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  2. People knowing that Nokia has transitioned to Microsoft is like getting people to understand that Android doesn’t equate to Samsung (seriously, there are a lot of people out there who actually believe that Samsung is responsible for Android and not Google).

    I have no idea what Microsoft’s strategy is, but I realise that they’re moving into the business space, where BlackBerry once was. And funny enough, the effect reminds me of the early iPod. People bought into the Apple ecosystem – and in turn, other Apple devices – via the iPod. I know of people who are now looking to upgrade to a Windows Phone because of their experience using a Lumia (and it usually is a Lumia).

    Another reason why the idea that Microsoft make phones won’t quite bed in is because other manufacturers are making Windows Phones as well. Lumias may be the equivalent of a Nexus in Android terms to the manufacturer of the device and the creator of the operating system.

    While Nokia may still sell a number of feature/dumb phones in the developing world, in reality those sales cannot sustain the business. I don’t think Microsoft has an interest in this area, though we will hear about newer versions of the 105 coming out, but I doubt we will hear of many. Did you know that Samsung still do feature phones? There’s an opportunity out there for some small/medium sized company to take over this market.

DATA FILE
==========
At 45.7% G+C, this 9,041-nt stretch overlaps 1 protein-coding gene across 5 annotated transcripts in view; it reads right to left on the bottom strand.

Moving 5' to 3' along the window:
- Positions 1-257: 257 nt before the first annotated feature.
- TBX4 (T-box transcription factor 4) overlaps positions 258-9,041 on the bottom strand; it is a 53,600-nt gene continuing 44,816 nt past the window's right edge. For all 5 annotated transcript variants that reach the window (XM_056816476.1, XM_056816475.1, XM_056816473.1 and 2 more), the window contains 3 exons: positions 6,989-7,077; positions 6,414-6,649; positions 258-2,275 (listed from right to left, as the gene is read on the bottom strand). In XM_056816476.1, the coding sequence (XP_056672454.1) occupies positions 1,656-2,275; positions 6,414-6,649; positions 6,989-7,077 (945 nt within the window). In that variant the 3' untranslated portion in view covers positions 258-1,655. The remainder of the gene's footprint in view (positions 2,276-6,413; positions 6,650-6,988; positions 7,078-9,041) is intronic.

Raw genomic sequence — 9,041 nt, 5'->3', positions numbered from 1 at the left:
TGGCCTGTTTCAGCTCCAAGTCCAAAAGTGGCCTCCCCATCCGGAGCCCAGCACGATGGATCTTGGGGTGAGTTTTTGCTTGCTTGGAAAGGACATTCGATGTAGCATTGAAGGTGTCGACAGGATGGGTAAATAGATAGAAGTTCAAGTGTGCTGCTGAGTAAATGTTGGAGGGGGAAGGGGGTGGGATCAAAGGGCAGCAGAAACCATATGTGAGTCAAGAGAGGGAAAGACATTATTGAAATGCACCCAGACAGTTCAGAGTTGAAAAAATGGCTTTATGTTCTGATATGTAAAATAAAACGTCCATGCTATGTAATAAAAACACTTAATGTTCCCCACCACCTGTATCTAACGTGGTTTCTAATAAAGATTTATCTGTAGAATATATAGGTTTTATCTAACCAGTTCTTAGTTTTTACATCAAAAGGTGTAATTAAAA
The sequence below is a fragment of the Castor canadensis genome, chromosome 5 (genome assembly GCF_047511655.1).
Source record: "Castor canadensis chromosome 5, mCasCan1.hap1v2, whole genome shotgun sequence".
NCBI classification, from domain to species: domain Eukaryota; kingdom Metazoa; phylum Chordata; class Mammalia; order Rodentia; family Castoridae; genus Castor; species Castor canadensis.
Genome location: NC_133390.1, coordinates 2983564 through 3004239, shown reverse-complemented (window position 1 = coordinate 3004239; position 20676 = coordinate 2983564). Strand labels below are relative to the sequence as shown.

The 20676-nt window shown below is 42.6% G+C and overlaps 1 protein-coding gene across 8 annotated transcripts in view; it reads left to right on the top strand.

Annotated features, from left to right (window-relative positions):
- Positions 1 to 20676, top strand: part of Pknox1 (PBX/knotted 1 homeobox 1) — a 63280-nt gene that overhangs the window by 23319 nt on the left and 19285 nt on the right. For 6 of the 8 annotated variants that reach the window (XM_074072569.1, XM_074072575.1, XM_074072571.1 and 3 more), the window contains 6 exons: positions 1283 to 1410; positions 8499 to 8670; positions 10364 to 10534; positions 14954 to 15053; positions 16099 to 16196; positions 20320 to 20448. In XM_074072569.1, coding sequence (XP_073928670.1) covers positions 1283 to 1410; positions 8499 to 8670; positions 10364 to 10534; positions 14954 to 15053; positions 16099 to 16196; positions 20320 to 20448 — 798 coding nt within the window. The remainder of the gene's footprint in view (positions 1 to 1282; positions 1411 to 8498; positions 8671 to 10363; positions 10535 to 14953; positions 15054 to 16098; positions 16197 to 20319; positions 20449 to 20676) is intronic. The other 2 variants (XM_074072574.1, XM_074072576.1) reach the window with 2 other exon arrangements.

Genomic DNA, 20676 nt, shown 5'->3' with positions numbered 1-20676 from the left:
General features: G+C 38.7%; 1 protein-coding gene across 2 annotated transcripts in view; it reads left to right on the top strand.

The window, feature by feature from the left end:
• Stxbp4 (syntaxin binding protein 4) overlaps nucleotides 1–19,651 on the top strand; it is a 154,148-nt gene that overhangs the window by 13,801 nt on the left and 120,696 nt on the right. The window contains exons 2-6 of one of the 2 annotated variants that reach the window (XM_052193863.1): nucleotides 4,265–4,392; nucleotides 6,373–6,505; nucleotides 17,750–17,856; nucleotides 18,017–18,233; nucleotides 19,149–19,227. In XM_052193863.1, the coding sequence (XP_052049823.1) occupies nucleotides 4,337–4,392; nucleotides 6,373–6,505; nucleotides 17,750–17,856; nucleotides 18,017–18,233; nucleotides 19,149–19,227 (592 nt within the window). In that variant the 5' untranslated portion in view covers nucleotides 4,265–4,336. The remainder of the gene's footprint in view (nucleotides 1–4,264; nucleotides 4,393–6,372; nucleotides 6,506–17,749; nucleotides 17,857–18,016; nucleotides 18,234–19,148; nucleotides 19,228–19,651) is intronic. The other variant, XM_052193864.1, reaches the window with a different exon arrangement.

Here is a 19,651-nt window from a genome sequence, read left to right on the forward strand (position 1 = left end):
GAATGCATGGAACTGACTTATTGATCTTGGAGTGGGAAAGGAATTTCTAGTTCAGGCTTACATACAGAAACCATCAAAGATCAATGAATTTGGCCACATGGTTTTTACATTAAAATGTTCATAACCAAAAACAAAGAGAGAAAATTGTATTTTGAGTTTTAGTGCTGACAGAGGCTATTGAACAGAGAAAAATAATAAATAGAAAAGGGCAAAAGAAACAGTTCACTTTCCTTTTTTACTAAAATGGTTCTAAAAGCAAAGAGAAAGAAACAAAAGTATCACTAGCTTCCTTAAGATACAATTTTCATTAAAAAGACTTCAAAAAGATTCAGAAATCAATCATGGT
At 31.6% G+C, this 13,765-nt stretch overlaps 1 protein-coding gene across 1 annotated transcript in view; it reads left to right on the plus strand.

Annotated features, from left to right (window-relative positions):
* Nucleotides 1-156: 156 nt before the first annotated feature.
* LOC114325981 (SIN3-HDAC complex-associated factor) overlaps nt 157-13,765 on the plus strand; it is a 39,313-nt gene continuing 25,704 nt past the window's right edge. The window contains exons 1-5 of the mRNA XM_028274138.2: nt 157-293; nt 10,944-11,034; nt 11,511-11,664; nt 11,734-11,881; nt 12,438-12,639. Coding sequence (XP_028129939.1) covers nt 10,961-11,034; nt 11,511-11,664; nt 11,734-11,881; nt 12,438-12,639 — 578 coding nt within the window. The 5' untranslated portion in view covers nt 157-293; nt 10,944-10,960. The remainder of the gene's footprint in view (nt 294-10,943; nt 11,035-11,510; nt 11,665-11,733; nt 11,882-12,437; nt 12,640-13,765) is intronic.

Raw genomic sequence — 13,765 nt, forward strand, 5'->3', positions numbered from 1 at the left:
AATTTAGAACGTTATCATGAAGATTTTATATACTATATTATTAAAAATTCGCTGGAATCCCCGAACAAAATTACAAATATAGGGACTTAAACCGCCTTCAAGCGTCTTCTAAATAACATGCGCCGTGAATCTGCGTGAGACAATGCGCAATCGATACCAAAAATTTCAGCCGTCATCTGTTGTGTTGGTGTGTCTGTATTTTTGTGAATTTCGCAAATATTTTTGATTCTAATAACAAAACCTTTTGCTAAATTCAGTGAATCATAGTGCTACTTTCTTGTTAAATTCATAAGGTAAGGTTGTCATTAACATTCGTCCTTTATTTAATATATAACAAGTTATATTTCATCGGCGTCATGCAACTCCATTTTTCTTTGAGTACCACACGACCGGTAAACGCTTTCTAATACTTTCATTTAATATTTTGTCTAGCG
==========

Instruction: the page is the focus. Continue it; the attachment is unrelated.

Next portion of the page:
As for flagship…let’s wait and see what they announce. But really, if Windows 10 is being released at month end, surely we should have heard of them by now?

  3. From my own selfish point of view I don’t care if Microsoft lumia sells or not but to see Nokia phones back on shelves.

    As you and me knows Nokia phones have been so registered in the heart of people in this part of the world that many people are already lamenting their exit.

    I remember of late an old man asking me about not seeing Nokia feature phones around with their known uniqueness and the ones on the stand being costly. I don’t care if this microsoft ‘plight’ as enumerated by you is to the advantage of ‘poor’ Nokia.